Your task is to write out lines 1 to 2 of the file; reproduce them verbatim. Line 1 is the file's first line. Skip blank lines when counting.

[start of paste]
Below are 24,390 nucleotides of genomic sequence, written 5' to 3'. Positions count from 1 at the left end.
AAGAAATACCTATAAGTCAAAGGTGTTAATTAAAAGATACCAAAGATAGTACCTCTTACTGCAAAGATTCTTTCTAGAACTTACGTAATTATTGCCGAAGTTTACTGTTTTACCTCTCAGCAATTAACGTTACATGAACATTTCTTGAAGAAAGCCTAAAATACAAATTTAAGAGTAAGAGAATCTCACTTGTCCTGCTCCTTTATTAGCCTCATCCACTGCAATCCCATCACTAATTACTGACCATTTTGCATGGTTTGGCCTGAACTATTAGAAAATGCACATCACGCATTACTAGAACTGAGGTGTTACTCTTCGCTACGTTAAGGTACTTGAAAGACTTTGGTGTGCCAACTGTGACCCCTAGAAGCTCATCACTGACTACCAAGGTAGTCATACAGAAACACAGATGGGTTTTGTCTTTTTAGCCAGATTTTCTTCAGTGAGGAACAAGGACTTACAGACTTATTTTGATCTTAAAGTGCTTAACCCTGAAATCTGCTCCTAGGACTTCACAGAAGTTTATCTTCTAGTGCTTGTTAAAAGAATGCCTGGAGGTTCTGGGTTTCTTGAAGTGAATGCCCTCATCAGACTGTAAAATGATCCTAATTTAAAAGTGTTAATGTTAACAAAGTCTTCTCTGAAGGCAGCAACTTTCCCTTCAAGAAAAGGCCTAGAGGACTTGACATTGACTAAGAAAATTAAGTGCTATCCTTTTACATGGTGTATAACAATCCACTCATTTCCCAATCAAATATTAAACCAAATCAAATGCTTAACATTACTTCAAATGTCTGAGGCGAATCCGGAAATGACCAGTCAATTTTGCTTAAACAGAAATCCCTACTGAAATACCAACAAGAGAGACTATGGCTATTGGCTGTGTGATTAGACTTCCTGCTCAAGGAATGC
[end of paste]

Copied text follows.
Below are 24,390 nucleotides of genomic sequence, written 5' to 3'. Positions count from 1 at the left end.
AAGAAATACCTATAAGTCAAAGGTGTTAATTAAAAGATACCAAAGATAGTACCTCTTACTGCAAAGATTCTTTCTAGAACTTACGTAATTATTGCCGAAGTTTACTGTTTTACCTCTCAGCAATTAACGTTACATGAACATTTCTTGAAGAAAGCCTAAAATACAAATTTAAGAGTAAGAGAATCTCACTTGTCCTGCTCCTTTATTAGCCTCATCCACTGCAATCCCATCACTAATTACTGACCATTTTGCATGGTTTGGCCTGAACTATTAGAAAATGCACATCACGCATTACTAGAACTGAGGTGTTACTCTTCGCTACGTTAAGGTACTTGAAAGACTTTGGTGTGCCAACTGTGACCCCTAGAAGCTCATCACTGACTACCAAGGTAGTCATACAGAAACACAGATGGGTTTTGTCTTTTTAGCCAGATTTTCTTCAGTGAGGAACAAGGACTTACAGACTTATTTTGATCTTAAAGTGCTTAACCCTGAAATCTGCTCCTAGGACTTCACAGAAGTTTATCTTCTAGTGCTTGTTAAAAGAATGCCTGGAGGTTCTGGGTTTCTTGAAGTGAATGCCCTCATCAGACTGTAAAATGATCCTAATTTAAAAGTGTTAATGTTAACAAAGTCTTCTCTGAAGGCAGCAACTTTCCCTTCAAGAAAAGGCCTAGAGGACTTGACATTGACTAAGAAAATTAAGTGCTATCCTTTTACATGGTGTATAACAATCCACTCATTTCCCAATCAAATATTAAACCAAATCAAATGCTTAACATTACTTCAAATGTCTGAGGCGAATCCGGAAATGACCAGTCAATTTTGCTTAAACAGAAATCCCTACTGAAATACCAACAAGAGAGACTATGGCTATTGGCTGTGTGATTAGACTTCCTGCTCAAGGAATGC